41. 41. Hennecke J, Wiley DC (2002) Structure of a complex of the human alpha/beta T cell receptor (TCR) HA1.7, influenza hemagglutinin peptide, and major histocompatibility complex class II molecule, HLA-DR4 (DRA*0101 and DRB1*0401): insight into TCR cross-restriction and alloreactivity. J Exp Med 195: 571–581.
  42. 42. Chlewicki LK, Holler PD, Monti BC, Clutter MR, Kranz DM (2005) High-affinity, peptide-specific T cell receptors can be generated by mutations in CDR1, CDR2 or CDR3. J Mol Biol 346: 223–239.
  43. 43. McCoy AJ, Chandana Epa V, Colman PM (1997) Electrostatic complementarity at protein/protein interfaces. J Mol Biol 268: 570–584.
  44. 44. Hahn M, Nicholson MJ, Pyrdol J, Wucherpfennig KW (2005) Unconventional topology of self peptide-major histocompatibility complex binding by a human autoimmune T cell receptor. Nat Immunol 6: 490–496.
  45. 45. Stewart-Jones G, Wadle A, Hombach A, Shenderov E, Held G, et al. (2009) Rational development of high-affinity T-cell receptor-like antibodies. Proc Natl Acad Sci U S A 106: 5784–5788.
  46. 46. Buslepp J, Wang H, Biddison WE, Appella E, Collins EJ (2003) A correlation between TCR Valpha docking on MHC and CD8 dependence: implications for T cell selection. Immunity 19: 595–606.
  47. 47. Richter S, Wenzel A, Stein M, Gabdoulline RR, Wade RC (2008) webPIPSA: a web server for the comparison of protein interaction properties. Nucleic Acids Res 36: W276–280.
  48. 48. Thompson JD, Gibson TJ, Plewniak F, Jeanmougin F, Higgins DG (1997) The CLUSTAL_X windows interface: flexible strategies for multiple sequence alignment aided by quality analysis tools. Nucleic Acids Res 25: 4876–4882.
  49. 49. Ihaka R, Gentleman R (1996) R: A language for data analysis and graphics. J Comput and Graph Stat 5: 299–314.
  50. 50. Dunn SM, Rizkallah PJ, Baston E, Mahon T, Cameron B, et al. (2006) Directed evolution of human T cell receptor CDR2 residues by phage display dramatically enhances affinity for cognate peptide-MHC without increasing apparent cross-reactivity. Protein Sci 15: 710–721.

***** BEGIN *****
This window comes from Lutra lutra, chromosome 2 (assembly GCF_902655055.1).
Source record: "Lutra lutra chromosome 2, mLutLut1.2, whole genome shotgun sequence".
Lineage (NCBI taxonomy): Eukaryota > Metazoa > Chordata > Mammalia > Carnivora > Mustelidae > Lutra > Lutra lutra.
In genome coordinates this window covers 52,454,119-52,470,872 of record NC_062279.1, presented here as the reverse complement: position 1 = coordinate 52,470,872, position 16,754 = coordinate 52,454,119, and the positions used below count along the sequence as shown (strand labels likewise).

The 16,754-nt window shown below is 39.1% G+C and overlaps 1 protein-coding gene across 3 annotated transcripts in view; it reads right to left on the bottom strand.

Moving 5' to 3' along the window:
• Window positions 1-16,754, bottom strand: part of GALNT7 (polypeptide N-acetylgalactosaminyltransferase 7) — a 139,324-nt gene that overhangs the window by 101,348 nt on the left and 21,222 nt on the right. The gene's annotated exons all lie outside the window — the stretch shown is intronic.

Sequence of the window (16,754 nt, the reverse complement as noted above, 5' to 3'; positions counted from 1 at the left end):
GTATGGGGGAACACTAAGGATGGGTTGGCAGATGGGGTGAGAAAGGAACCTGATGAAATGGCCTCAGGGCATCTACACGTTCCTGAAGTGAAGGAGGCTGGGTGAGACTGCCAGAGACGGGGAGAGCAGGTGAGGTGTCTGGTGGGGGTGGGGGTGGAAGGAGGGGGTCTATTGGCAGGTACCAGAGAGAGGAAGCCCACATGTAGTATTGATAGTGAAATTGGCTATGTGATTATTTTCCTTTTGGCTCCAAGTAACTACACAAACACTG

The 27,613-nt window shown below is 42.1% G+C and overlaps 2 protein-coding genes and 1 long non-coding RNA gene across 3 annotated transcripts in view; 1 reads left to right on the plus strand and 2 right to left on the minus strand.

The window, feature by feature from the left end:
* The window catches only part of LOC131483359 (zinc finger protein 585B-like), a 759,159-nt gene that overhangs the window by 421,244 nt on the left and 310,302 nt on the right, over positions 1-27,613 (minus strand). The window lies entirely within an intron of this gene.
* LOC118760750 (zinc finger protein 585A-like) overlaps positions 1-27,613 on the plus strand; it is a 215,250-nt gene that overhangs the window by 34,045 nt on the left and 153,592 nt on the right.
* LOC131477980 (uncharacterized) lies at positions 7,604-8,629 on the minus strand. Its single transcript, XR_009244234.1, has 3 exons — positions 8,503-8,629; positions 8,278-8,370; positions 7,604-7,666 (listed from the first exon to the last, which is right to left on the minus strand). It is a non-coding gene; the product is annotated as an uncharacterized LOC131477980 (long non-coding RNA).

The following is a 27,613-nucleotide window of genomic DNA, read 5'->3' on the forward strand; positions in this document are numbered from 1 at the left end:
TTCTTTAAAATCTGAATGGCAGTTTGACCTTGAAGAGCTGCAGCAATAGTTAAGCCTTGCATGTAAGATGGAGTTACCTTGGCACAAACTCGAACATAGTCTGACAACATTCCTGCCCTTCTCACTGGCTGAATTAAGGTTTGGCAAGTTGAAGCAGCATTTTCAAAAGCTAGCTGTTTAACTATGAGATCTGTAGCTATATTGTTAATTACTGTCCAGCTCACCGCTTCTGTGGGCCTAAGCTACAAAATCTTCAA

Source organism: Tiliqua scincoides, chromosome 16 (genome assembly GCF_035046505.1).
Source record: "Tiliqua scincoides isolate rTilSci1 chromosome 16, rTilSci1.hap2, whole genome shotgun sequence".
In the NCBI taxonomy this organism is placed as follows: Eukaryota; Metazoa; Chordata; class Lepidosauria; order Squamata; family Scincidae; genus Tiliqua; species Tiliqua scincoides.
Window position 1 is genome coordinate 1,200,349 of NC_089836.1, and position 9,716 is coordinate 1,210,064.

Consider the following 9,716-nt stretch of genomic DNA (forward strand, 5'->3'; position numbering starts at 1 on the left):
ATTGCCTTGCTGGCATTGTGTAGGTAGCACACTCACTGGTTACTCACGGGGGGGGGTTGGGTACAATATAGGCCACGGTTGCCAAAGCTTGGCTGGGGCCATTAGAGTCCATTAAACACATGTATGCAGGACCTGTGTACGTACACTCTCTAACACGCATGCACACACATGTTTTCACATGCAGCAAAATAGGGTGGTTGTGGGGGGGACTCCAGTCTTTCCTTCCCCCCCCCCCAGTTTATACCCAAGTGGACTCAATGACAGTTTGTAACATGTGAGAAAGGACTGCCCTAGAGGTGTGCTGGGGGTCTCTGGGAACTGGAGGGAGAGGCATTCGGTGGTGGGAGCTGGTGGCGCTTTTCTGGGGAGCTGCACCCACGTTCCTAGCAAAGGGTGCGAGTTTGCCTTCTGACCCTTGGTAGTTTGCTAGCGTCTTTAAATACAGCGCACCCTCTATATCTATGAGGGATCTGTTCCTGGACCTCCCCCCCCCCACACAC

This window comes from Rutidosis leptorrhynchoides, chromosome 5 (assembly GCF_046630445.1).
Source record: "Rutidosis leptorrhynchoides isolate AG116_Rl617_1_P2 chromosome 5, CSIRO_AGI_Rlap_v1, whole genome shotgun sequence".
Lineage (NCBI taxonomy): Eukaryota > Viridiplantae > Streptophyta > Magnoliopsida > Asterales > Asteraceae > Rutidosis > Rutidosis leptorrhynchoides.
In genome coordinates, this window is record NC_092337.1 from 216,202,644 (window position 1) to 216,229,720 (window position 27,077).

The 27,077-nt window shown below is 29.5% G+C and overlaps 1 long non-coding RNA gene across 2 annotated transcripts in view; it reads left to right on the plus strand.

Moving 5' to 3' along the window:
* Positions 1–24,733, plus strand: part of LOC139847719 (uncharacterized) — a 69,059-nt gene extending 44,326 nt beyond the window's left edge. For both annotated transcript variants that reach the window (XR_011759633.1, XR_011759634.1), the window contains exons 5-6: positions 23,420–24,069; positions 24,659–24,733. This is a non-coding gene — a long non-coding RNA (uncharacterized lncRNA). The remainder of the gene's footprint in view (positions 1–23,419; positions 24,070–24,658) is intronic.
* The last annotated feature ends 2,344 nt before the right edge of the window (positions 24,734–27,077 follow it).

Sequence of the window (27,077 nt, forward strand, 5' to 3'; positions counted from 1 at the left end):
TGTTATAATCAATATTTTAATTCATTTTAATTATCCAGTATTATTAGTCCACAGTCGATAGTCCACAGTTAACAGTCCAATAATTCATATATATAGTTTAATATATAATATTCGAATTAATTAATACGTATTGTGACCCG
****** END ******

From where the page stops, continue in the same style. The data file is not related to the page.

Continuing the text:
51. 51. Ishizuka J, Stewart-Jones GB, van der Merwe A, Bell JI, McMichael AJ, et al. (2008) The structural dynamics and energetics of an immunodominant T cell receptor are programmed by its Vbeta domain. Immunity 28: 171–182.
  52. 52. Archbold JK, Macdonald WA, Gras S, Ely LK, Miles JJ, et al. (2009) Natural micropolymorphism in human leukocyte antigens provides a basis for genetic control of antigen recognition. J Exp Med 206: 209–219.
  53. 53. Rudd PM, Elliott T, Cresswell P, Wilson IA, Dwek RA (2001) Glycosylation and the immune system. Science 291: 2370–2376.
  54. 54. Wang L, Zhao Y, Li Z, Guo Y, Jones LL, et al. (2007) Crystal structure of a complete ternary complex of TCR, superantigen and peptide-MHC. Nat Struct Mol Biol 14: 169–171.
  55. 55. Lee JK, Stewart-Jones G, Dong T, Harlos K, Di Gleria K, et al. (2004) T cell cross-reactivity and conformational changes during TCR engagement. J Exp Med 200: 1455–1466.
  56. 56. Armstrong KM, Piepenbrink KH, Baker BM (2008) Conformational changes and flexibility in T-cell receptor recognition of peptide-MHC complexes. Biochem J 415: 183–196.
  57. 57. Liu S, Zhang C, Zhou H, Zhou Y (2004) A physical reference state unifies the structure-derived potential of mean force for protein folding and binding. Proteins 56: 93–101.
  58. 58. Zhou H, Zhou Y (2002) Distance-scaled, finite ideal-gas reference state improves structure-derived potentials of mean force for structure selection and stability prediction. Protein Sci 11: 2714–2726.
  59. 59. Abagyan RA, Totrov MM, Kuznetsov DA (1994) ICM: A new method for protein modeling and design: applications to docking and structure prediction from the distorted native conformation. J Comp Chem 15: 488–506.
  60. 60. Abagyan RA, Totrov MM (1994) Biased probability Monte Carlo conformational searches and electrostatic calculations for peptides and proteins. J Mol Biol 235: 983–1002.